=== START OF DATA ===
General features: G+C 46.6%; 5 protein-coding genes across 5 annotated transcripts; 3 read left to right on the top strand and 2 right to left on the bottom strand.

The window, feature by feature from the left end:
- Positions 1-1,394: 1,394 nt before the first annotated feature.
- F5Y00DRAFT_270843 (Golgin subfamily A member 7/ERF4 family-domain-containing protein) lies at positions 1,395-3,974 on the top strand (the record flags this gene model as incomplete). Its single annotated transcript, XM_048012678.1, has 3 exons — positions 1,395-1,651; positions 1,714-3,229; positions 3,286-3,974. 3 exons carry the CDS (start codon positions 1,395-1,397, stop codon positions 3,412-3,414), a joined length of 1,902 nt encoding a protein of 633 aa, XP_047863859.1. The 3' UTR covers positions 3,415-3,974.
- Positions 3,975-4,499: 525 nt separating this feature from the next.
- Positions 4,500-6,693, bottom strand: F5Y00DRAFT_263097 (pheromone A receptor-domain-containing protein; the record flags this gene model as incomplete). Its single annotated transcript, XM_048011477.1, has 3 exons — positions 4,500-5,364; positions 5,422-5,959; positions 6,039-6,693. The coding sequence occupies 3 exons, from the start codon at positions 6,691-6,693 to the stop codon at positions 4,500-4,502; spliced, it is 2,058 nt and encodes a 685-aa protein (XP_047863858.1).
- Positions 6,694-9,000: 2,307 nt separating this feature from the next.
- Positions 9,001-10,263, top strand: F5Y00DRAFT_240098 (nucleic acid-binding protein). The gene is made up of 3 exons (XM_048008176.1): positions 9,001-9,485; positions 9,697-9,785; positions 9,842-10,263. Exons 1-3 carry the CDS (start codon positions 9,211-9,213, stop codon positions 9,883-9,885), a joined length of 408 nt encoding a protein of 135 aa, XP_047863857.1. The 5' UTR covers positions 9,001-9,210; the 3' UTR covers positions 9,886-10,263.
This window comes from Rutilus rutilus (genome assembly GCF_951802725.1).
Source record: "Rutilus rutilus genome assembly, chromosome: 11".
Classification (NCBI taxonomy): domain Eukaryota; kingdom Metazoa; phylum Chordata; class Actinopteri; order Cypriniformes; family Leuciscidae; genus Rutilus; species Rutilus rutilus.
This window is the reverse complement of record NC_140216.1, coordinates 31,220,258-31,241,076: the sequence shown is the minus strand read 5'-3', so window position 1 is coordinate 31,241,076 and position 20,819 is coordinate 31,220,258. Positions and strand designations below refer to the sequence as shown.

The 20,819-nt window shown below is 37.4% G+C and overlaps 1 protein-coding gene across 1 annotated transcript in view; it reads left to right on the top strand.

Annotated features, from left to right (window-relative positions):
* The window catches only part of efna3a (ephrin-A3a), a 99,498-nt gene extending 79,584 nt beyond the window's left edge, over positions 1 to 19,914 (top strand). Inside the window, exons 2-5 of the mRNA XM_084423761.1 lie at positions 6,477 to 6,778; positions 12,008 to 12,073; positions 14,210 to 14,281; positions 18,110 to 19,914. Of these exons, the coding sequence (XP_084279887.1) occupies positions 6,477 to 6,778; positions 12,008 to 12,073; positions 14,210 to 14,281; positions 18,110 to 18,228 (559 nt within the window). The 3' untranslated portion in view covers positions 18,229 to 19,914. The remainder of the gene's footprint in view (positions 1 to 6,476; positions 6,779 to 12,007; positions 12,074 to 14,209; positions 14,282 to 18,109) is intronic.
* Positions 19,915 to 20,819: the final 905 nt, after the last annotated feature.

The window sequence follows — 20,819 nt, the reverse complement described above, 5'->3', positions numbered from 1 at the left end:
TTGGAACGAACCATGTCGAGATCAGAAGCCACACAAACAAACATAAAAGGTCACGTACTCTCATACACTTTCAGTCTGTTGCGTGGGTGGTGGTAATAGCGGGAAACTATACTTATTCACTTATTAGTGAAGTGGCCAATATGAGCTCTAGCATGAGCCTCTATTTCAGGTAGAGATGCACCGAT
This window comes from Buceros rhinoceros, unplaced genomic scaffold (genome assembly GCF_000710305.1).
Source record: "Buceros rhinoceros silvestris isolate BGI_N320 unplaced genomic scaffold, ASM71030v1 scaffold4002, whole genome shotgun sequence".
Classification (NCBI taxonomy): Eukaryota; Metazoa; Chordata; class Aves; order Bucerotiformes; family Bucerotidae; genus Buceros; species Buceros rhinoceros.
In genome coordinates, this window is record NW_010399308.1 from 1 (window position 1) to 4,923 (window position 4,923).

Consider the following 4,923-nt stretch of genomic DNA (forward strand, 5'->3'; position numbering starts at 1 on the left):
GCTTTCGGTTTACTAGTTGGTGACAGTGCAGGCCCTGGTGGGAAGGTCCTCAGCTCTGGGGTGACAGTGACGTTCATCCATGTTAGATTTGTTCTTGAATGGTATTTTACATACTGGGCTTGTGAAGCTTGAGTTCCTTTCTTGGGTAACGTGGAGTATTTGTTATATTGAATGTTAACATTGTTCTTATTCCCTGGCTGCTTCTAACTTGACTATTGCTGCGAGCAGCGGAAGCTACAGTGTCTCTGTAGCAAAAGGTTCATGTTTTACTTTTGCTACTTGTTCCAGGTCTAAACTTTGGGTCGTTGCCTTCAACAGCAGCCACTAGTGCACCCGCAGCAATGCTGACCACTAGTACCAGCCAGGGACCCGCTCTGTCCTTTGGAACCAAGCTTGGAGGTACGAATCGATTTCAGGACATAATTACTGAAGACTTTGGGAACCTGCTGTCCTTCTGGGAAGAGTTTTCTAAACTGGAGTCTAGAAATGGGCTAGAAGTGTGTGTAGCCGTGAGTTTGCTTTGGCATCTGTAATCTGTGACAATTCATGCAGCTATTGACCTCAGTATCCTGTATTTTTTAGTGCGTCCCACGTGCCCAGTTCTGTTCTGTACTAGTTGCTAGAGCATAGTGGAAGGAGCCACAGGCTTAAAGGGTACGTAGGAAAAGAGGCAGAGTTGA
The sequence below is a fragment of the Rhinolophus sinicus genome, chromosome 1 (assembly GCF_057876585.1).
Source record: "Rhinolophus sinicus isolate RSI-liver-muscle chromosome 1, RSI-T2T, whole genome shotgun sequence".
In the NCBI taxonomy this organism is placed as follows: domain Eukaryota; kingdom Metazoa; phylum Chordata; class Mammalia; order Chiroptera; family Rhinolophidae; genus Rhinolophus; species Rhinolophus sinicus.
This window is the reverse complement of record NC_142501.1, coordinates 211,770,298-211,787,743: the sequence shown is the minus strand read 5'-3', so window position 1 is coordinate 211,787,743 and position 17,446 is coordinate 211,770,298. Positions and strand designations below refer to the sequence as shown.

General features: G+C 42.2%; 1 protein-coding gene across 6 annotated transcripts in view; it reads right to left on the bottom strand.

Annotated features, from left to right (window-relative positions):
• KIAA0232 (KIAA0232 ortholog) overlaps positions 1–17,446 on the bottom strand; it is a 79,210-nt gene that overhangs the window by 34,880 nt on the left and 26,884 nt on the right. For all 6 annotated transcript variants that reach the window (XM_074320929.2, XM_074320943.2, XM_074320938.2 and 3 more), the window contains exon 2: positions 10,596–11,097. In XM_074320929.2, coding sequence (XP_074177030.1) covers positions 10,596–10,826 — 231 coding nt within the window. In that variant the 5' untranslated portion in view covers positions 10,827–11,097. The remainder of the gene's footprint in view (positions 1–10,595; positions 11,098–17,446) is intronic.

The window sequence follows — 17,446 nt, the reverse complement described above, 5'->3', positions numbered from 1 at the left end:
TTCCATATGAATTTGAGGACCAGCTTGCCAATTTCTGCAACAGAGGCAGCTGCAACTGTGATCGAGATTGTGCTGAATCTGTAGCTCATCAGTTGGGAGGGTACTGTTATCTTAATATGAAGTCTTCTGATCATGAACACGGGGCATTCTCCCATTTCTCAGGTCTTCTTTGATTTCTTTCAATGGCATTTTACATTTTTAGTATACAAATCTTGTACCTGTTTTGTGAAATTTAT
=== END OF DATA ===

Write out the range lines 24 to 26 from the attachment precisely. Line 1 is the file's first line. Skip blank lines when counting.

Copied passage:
GCTTTCGGTTTACTAGTTGGTGACAGTGCAGGCCCTGGTGGGAAGGTCCTCAGCTCTGGGGTGACAGTGACGTTCATCCATGTTAGATTTGTTCTTGAATGGTATTTTACATACTGGGCTTGTGAAGCTTGAGTTCCTTTCTTGGGTAACGTGGAGTATTTGTTATATTGAATGTTAACATTGTTCTTATTCCCTGGCTGCTTCTAACTTGACTATTGCTGCGAGCAGCGGAAGCTACAGTGTCTCTGTAGCAAAAGGTTCATGTTTTACTTTTGCTACTTGTTCCAGGTCTAAACTTTGGGTCGTTGCCTTCAACAGCAGCCACTAGTGCACCCGCAGCAATGCTGACCACTAGTACCAGCCAGGGACCCGCTCTGTCCTTTGGAACCAAGCTTGGAGGTACGAATCGATTTCAGGACATAATTACTGAAGACTTTGGGAACCTGCTGTCCTTCTGGGAAGAGTTTTCTAAACTGGAGTCTAGAAATGGGCTAGAAGTGTGTGTAGCCGTGAGTTTGCTTTGGCATCTGTAATCTGTGACAATTCATGCAGCTATTGACCTCAGTATCCTGTATTTTTTAGTGCGTCCCACGTGCCCAGTTCTGTTCTGTACTAGTTGCTAGAGCATAGTGGAAGGAGCCACAGGCTTAAAGGGTACGTAGGAAAAGAGGCAGAGTTGA
The sequence below is a fragment of the Rhinolophus sinicus genome, chromosome 1 (assembly GCF_057876585.1).
Source record: "Rhinolophus sinicus isolate RSI-liver-muscle chromosome 1, RSI-T2T, whole genome shotgun sequence".